Rotocasting, also called “slush casting,” is a method that allows you to make hollow resin castings in a silicone rubber mold. If you’ve watched the video above you should have a pretty good idea of how it goes, but here are a few more details.
Rotocasting is ideal in situations where you have a large piece that needs to be hollow or lightweight, with finer details than you can get from vacforming. This is how I usually make wearable helmets or other armor parts. It’s also good for parts that have undercuts that would likely trap bubbles or the like. It’s a little more labor-intensive than simply casting a solid piece in a block mold, but you still get all of the detail replication of a silicone mold.
Making a mold for rotocasting is a bit more complex than making a silicone block mold. While block molds are fine for small parts, if you’re making a larger mold for rotocasting parts, a big silicone cube becomes impractically heavy and prohibitively expensive. To demonstrate the process, I’ll be making molds of the two parts of the elbow joints.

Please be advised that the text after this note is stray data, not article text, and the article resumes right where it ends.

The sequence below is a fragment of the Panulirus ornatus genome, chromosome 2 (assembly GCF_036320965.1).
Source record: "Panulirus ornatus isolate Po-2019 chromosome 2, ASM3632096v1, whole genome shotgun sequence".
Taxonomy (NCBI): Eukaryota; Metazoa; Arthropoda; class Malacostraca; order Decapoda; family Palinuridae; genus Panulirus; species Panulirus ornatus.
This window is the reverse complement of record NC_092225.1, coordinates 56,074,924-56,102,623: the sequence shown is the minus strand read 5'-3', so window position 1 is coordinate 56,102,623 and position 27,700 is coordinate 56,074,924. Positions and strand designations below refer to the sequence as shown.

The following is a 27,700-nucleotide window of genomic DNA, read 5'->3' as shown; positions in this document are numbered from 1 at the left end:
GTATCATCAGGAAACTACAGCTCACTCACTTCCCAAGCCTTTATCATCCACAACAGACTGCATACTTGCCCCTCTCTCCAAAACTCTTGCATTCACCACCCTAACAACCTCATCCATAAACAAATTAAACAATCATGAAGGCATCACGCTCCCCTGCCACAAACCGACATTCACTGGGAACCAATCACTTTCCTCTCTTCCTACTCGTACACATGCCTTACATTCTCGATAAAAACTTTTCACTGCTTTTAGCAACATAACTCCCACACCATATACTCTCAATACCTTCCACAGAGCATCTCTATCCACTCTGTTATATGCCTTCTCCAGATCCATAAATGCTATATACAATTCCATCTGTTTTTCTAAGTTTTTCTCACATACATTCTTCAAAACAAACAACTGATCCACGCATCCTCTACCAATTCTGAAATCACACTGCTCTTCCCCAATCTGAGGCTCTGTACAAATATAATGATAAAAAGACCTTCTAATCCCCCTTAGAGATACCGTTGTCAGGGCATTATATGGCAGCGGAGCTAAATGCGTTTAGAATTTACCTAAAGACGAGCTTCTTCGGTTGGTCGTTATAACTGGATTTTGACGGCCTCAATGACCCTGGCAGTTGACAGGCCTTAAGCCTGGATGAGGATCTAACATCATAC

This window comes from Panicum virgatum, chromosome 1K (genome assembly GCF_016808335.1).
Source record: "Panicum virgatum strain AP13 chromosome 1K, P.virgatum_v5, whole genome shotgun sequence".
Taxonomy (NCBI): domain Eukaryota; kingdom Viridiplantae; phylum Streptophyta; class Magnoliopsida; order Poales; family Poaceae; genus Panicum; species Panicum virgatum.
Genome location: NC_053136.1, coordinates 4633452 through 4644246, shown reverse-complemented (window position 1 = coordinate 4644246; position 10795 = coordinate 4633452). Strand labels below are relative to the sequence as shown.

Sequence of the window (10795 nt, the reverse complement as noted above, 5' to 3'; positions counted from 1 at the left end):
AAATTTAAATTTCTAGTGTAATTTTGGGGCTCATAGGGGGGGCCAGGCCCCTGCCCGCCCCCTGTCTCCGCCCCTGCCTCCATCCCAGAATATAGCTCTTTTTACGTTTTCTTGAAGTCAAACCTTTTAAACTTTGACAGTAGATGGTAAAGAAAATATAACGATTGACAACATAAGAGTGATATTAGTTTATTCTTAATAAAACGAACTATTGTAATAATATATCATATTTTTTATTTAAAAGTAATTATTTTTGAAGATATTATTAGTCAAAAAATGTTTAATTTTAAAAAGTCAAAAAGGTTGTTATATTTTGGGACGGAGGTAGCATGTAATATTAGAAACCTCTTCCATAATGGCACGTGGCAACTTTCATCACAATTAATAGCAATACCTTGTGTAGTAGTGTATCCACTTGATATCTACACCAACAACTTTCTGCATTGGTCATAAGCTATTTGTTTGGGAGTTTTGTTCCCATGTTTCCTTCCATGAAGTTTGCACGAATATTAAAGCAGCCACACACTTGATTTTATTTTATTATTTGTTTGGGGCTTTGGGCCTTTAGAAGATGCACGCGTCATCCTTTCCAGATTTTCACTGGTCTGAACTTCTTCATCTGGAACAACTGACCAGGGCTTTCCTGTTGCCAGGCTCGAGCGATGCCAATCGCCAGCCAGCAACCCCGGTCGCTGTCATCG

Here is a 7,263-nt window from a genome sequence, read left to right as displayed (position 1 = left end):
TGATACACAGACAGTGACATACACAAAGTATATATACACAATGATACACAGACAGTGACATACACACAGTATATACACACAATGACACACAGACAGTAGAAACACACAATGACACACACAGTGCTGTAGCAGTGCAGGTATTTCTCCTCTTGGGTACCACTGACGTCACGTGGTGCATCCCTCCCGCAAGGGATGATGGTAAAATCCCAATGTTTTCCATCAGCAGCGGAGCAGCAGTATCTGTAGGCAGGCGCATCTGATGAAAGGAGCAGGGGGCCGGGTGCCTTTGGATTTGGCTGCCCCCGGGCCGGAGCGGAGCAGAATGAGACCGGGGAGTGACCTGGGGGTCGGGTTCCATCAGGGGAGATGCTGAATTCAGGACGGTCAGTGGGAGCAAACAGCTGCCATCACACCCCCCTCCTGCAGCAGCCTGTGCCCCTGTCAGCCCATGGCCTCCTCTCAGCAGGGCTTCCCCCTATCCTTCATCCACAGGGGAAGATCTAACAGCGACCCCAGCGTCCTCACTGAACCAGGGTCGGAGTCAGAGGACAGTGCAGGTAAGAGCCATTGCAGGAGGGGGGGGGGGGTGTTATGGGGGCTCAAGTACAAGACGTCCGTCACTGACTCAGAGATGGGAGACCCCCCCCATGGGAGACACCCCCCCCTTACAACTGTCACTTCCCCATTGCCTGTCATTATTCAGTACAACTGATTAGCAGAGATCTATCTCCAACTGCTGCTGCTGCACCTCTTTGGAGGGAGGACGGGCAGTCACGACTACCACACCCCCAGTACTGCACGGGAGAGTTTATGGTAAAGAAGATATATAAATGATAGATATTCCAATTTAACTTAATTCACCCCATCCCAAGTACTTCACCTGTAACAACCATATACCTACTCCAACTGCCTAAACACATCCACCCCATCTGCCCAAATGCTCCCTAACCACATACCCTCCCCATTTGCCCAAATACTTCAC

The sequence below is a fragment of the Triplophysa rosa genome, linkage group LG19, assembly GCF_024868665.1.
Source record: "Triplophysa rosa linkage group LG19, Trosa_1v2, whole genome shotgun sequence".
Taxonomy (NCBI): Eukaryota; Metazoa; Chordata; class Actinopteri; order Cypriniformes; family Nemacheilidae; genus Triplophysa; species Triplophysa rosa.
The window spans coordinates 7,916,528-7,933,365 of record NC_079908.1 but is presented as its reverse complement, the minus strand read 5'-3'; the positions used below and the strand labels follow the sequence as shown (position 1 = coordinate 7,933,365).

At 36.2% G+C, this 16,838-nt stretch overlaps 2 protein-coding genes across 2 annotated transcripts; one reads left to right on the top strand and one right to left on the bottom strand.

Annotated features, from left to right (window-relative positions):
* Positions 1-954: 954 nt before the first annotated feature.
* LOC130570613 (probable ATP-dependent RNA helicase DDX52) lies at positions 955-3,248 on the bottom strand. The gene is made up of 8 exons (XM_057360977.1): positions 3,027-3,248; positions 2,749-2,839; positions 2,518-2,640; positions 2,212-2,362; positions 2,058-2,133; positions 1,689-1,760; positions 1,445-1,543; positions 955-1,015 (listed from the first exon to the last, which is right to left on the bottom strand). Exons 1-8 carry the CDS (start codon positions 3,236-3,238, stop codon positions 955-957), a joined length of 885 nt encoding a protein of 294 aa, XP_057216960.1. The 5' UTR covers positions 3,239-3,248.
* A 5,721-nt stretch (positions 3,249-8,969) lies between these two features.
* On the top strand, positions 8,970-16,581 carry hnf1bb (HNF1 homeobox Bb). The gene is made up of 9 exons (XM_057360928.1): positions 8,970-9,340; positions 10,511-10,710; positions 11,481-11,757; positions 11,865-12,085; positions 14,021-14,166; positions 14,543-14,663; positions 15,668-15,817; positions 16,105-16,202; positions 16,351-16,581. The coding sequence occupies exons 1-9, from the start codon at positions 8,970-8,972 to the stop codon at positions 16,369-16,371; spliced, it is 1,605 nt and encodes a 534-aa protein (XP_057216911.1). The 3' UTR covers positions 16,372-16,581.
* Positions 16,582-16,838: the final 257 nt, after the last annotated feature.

Then they got some clean-up work:
Finally, some paint to make the shiny parts shiny:
Here’s the two parts of the elbow (and an ankle locking flap) all ready for molding:
The first step in molding parts like these elbow pieces is to mount them onto a piece of wood or cardboard so you can move them around if needed, and then build a sort of drip tray around the base so the liquid silicone doesn’t end up running all over the table. Then mix up a batch of silicone in accordance with the manufacturer’s instructions, and layer on a “print coat” — also occasionally referred to as a “beauty coat.” This is a low-viscosity layer of silicone that is painted onto the surface to pick up all of the small details: